There was a recent Linux in the Ham Shack Podcast. In Episode #090 they interview John Hays, K7VE, of Northwest Digital Radio.
Here is a direct link to a MP3 of the podcast.
In the podcast; John gives us a better idea of what the radio is, and can be developed into.
A recent engineering update has been posted on the NW Digital Radio website, tells us that we can expect to get our hands on this one early next year if all goes according to plan.
As is, this radio seems to be in direct competition with the Icom ID-1. The ID-1 is over $1000 in price, and while this radio is a bit slower to move the bits, it's less harsh on the pocket book.
If you are looking for something faster than conventional data radios, yet more affordable than either the Icom ID-1 or UDR56K, then look at the Hope RF RFM12BP.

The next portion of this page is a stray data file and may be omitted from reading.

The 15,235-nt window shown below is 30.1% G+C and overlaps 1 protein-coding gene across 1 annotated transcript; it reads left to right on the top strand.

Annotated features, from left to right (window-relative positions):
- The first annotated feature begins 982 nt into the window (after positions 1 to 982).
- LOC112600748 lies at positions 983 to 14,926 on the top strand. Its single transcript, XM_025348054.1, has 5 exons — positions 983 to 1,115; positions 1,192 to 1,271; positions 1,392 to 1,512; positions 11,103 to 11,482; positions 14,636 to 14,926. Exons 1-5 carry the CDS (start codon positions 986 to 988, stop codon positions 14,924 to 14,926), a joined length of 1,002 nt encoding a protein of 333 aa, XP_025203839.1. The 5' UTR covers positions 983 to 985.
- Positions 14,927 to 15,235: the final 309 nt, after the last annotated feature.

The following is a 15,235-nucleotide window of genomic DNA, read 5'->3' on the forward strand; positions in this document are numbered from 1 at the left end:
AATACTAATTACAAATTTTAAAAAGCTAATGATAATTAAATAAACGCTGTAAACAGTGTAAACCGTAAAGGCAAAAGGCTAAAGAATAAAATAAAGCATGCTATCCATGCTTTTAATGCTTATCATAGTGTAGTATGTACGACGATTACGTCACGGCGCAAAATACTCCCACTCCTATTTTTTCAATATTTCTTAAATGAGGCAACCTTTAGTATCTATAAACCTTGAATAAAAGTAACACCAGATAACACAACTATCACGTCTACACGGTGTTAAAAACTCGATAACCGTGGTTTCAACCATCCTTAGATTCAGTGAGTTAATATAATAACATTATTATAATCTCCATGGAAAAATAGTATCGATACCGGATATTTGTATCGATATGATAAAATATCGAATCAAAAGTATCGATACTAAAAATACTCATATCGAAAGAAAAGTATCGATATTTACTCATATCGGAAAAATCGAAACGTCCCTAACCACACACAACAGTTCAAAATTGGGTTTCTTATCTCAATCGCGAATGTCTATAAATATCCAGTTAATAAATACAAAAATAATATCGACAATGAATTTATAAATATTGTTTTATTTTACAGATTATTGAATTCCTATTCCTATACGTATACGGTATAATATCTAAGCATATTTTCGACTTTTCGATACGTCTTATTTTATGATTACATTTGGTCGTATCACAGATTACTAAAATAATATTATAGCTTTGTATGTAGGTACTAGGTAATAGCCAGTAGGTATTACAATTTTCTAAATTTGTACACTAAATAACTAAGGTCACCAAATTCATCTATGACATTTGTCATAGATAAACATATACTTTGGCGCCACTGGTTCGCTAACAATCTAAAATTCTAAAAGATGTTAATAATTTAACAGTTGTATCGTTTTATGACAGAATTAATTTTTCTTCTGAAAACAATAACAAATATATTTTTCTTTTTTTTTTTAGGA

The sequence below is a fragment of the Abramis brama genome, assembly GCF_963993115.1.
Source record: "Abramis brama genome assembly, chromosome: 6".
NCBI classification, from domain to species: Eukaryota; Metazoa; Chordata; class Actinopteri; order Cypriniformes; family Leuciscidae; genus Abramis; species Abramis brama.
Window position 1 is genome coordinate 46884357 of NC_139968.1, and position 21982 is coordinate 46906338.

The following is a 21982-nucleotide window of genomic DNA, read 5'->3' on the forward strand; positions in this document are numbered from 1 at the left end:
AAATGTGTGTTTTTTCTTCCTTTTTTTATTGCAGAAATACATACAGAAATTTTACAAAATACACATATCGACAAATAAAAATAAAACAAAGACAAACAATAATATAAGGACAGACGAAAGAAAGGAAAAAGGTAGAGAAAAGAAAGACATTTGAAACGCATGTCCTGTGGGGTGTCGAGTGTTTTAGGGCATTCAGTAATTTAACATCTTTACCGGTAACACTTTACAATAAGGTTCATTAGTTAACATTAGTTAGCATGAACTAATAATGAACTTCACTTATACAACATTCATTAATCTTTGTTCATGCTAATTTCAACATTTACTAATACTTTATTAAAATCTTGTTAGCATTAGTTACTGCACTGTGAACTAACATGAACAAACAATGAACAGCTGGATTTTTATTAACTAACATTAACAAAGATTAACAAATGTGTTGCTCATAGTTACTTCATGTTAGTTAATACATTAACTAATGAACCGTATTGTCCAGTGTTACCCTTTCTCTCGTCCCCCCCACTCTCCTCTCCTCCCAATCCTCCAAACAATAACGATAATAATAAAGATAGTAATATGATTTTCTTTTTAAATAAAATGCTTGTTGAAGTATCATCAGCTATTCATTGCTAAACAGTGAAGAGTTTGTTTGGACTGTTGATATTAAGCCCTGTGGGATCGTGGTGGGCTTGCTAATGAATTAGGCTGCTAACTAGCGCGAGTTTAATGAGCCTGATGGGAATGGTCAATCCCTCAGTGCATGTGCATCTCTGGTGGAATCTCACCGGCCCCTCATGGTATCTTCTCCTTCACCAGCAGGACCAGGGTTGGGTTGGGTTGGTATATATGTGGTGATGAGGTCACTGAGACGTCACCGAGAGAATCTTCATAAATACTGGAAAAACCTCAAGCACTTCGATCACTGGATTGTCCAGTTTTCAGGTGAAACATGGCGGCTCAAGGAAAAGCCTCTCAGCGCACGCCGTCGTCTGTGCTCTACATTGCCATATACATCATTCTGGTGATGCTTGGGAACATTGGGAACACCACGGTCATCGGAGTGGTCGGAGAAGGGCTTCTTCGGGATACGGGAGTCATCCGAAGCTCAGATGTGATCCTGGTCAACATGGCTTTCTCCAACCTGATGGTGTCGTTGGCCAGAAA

This is a half-watt, transceiver that covers 430.24 to 439.75 MHz, and supports data rates of 0.6 to 115.2 kbps. Priced less than $20.
Scott at Argent Data Systems says:
Programming them isn't the most friendly thing - There's no nonvolatile memory to store the configuration. We've got prototypes of an OpenTracker USB board with the RFM12BP - if you're looking for something easy to configure, that might be a possibility when we've got it ready.
John, G8BPQ has been playing with these modules and notes:
I looked at the higher powered (500 mw) RMF12BP, and ordered a couple for
experiments. But when I looked into the module in more detail I found it was
not compatible with the RFM22B, and is less flexible and more difficult to
program. I've since found the RFM23BP, which is a 1 watt unit that is
compatible with the RFM22B, so I've ordered a couple of them for testing,
and designed a board that will take either the 22B or the 23BP. Although it
is primarily intended for use with the Raspberry PI, it will also have an async port,
so it can be used as a standalone KISS TNC/Radio.